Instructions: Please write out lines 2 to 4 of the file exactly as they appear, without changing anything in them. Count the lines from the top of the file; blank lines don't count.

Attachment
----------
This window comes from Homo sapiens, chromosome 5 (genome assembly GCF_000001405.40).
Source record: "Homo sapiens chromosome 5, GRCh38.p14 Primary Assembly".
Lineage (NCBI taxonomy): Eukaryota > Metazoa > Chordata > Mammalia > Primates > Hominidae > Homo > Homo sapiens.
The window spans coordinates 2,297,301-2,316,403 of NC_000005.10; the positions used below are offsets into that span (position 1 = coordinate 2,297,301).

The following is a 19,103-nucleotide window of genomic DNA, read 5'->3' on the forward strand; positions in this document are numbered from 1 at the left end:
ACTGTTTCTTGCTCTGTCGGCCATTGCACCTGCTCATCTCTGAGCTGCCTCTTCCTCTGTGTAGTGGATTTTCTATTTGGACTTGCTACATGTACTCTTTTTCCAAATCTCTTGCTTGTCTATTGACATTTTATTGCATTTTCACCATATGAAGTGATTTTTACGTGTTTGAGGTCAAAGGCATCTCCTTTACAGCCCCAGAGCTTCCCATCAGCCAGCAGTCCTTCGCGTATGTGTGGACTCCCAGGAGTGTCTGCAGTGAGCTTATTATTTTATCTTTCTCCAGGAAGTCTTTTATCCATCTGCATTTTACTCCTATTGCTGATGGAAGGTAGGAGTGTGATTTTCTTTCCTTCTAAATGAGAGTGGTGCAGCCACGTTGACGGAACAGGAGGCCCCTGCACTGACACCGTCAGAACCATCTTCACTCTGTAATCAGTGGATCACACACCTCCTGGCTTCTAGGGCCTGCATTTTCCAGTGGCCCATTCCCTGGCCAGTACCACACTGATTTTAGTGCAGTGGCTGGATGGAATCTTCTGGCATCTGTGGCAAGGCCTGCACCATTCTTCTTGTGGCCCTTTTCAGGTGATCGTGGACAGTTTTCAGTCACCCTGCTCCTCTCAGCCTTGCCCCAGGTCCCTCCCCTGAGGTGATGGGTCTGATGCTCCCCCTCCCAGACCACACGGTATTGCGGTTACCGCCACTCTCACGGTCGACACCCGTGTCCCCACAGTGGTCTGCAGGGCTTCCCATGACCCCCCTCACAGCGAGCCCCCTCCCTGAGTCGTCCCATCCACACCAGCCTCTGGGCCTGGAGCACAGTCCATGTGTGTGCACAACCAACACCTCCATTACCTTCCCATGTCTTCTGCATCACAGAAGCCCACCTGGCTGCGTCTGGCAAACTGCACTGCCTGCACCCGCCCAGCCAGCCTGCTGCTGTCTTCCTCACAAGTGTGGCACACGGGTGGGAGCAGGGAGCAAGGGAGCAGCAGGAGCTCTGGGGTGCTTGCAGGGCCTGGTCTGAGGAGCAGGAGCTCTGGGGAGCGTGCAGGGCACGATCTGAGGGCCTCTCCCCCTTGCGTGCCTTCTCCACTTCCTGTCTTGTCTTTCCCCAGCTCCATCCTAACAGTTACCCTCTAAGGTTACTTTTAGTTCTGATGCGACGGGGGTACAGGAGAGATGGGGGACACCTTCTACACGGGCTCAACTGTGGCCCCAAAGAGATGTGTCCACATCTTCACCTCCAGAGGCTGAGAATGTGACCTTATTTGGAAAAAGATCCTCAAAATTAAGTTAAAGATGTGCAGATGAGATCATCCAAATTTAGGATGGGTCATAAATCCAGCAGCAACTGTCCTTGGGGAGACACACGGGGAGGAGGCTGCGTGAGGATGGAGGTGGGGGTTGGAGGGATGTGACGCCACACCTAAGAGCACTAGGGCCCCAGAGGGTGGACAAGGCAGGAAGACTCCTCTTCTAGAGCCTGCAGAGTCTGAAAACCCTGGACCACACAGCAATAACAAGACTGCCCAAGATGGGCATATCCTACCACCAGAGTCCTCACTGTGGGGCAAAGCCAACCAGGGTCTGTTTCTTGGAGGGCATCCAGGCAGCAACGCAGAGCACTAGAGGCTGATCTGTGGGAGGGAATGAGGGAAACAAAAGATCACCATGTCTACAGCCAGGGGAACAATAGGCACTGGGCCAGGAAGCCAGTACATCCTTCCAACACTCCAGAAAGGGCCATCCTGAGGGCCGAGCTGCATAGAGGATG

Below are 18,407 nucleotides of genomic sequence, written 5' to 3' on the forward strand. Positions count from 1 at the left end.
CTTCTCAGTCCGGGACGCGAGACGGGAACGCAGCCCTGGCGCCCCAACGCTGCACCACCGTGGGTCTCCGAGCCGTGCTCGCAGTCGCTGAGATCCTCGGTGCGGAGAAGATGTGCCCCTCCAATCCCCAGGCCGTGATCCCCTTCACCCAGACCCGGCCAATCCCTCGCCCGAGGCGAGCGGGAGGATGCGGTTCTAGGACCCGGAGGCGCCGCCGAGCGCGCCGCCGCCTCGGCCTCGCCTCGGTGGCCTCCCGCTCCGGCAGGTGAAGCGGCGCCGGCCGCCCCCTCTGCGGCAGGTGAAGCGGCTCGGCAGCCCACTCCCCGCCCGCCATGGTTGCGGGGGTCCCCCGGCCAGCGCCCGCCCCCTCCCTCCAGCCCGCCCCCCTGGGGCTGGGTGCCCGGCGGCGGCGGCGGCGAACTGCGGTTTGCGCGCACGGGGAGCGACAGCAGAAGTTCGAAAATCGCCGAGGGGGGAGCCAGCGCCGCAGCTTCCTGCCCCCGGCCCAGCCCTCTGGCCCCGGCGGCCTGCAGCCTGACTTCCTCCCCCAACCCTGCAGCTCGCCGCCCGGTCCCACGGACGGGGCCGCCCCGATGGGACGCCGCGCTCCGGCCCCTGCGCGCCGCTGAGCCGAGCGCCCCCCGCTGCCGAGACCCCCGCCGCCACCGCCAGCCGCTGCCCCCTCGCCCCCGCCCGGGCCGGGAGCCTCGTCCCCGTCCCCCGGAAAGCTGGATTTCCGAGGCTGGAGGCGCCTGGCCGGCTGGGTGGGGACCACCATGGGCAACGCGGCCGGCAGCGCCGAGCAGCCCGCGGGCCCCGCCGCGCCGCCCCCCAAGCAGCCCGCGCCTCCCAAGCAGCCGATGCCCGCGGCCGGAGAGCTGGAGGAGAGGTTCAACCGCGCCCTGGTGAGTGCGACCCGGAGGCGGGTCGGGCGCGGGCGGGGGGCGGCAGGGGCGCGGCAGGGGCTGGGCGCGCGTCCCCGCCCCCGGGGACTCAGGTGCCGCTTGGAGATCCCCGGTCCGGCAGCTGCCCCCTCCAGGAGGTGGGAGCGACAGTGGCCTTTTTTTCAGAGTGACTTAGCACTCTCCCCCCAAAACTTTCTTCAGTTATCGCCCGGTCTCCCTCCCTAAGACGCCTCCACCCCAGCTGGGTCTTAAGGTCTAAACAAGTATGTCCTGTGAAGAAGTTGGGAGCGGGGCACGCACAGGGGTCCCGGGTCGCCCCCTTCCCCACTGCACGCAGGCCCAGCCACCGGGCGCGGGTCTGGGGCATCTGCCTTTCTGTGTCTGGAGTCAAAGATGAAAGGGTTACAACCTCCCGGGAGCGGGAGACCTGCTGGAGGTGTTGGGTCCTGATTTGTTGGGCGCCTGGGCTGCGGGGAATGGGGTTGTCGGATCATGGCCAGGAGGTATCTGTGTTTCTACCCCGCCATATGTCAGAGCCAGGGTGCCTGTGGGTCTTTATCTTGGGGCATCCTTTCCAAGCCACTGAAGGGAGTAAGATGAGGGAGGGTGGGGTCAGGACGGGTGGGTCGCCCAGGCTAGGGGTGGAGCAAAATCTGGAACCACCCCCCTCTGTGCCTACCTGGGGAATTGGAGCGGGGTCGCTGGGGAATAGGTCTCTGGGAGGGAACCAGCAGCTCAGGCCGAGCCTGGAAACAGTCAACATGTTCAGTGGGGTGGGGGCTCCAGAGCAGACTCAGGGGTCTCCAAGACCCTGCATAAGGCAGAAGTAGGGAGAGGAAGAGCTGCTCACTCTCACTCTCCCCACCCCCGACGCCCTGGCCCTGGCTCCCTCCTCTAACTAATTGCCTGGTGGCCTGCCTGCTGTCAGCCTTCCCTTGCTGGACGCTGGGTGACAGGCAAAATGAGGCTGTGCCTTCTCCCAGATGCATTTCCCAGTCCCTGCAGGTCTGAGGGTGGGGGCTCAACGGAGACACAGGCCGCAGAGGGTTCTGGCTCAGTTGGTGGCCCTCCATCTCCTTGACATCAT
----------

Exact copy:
Source record: "Homo sapiens chromosome 5, GRCh38.p14 Primary Assembly".
Lineage (NCBI taxonomy): Eukaryota > Metazoa > Chordata > Mammalia > Primates > Hominidae > Homo > Homo sapiens.
The window spans coordinates 2,297,301-2,316,403 of NC_000005.10; the positions used below are offsets into that span (position 1 = coordinate 2,297,301).